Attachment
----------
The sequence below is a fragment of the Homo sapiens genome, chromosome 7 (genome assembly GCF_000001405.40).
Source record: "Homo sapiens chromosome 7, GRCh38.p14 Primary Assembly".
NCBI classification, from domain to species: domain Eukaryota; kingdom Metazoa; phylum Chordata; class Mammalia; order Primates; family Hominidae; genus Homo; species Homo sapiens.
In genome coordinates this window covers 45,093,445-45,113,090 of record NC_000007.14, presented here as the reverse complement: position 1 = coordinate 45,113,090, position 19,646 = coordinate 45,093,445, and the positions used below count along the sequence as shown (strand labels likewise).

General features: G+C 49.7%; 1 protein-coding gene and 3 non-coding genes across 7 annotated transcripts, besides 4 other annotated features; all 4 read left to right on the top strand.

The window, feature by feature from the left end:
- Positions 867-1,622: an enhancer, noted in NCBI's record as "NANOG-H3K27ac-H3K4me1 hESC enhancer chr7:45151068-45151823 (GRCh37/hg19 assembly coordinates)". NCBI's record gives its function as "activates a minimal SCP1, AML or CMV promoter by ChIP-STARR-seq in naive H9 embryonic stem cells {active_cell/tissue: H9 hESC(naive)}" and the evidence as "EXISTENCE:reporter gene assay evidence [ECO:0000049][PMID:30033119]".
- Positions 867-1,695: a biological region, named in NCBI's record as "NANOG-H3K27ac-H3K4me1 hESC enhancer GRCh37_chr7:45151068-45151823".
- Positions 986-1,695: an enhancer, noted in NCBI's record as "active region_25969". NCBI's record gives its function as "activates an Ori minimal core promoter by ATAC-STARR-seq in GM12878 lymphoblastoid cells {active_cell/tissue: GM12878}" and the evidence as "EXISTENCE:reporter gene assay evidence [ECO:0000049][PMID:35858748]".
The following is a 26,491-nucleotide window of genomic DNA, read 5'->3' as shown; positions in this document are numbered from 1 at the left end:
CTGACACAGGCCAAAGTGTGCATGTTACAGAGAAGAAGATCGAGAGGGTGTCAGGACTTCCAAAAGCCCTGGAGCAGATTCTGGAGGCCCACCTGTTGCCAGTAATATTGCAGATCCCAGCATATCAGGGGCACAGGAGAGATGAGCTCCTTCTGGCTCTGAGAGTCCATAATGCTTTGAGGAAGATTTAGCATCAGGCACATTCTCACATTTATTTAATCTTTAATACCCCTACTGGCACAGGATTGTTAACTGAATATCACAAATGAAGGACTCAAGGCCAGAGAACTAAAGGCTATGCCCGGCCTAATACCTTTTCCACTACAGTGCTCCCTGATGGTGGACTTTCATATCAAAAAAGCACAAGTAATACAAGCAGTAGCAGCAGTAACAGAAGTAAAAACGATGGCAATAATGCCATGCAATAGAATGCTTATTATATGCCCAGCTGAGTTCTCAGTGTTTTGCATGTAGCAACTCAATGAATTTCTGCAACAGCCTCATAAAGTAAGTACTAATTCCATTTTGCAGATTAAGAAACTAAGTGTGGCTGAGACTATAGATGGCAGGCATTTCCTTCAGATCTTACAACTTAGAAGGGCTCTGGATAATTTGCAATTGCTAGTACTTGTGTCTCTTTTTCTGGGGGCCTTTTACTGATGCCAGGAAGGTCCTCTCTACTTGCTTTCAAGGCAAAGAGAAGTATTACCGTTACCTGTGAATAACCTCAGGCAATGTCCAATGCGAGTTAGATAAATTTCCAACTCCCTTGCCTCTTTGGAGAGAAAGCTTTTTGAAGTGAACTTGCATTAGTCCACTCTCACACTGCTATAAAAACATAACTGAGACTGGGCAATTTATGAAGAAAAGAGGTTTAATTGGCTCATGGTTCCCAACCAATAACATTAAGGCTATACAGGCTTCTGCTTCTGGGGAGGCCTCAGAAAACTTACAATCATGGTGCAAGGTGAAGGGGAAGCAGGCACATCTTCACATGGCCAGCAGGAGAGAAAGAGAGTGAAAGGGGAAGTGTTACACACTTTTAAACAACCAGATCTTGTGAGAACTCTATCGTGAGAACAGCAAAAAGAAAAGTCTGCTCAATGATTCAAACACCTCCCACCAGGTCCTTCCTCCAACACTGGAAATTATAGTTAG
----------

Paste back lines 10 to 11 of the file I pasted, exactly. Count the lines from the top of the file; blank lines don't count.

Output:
The following is a 26,491-nucleotide window of genomic DNA, read 5'->3' as shown; positions in this document are numbered from 1 at the left end:
CTGACACAGGCCAAAGTGTGCATGTTACAGAGAAGAAGATCGAGAGGGTGTCAGGACTTCCAAAAGCCCTGGAGCAGATTCTGGAGGCCCACCTGTTGCCAGTAATATTGCAGATCCCAGCATATCAGGGGCACAGGAGAGATGAGCTCCTTCTGGCTCTGAGAGTCCATAATGCTTTGAGGAAGATTTAGCATCAGGCACATTCTCACATTTATTTAATCTTTAATACCCCTACTGGCACAGGATTGTTAACTGAATATCACAAATGAAGGACTCAAGGCCAGAGAACTAAAGGCTATGCCCGGCCTAATACCTTTTCCACTACAGTGCTCCCTGATGGTGGACTTTCATATCAAAAAAGCACAAGTAATACAAGCAGTAGCAGCAGTAACAGAAGTAAAAACGATGGCAATAATGCCATGCAATAGAATGCTTATTATATGCCCAGCTGAGTTCTCAGTGTTTTGCATGTAGCAACTCAATGAATTTCTGCAACAGCCTCATAAAGTAAGTACTAATTCCATTTTGCAGATTAAGAAACTAAGTGTGGCTGAGACTATAGATGGCAGGCATTTCCTTCAGATCTTACAACTTAGAAGGGCTCTGGATAATTTGCAATTGCTAGTACTTGTGTCTCTTTTTCTGGGGGCCTTTTACTGATGCCAGGAAGGTCCTCTCTACTTGCTTTCAAGGCAAAGAGAAGTATTACCGTTACCTGTGAATAACCTCAGGCAATGTCCAATGCGAGTTAGATAAATTTCCAACTCCCTTGCCTCTTTGGAGAGAAAGCTTTTTGAAGTGAACTTGCATTAGTCCACTCTCACACTGCTATAAAAACATAACTGAGACTGGGCAATTTATGAAGAAAAGAGGTTTAATTGGCTCATGGTTCCCAACCAATAACATTAAGGCTATACAGGCTTCTGCTTCTGGGGAGGCCTCAGAAAACTTACAATCATGGTGCAAGGTGAAGGGGAAGCAGGCACATCTTCACATGGCCAGCAGGAGAGAAAGAGAGTGAAAGGGGAAGTGTTACACACTTTTAAACAACCAGATCTTGTGAGAACTCTATCGTGAGAACAGCAAAAAGAAAAGTCTGCTCAATGATTCAAACACCTCCCACCAGGTCCTTCCTCCAACACTGGAAATTATAGTTAG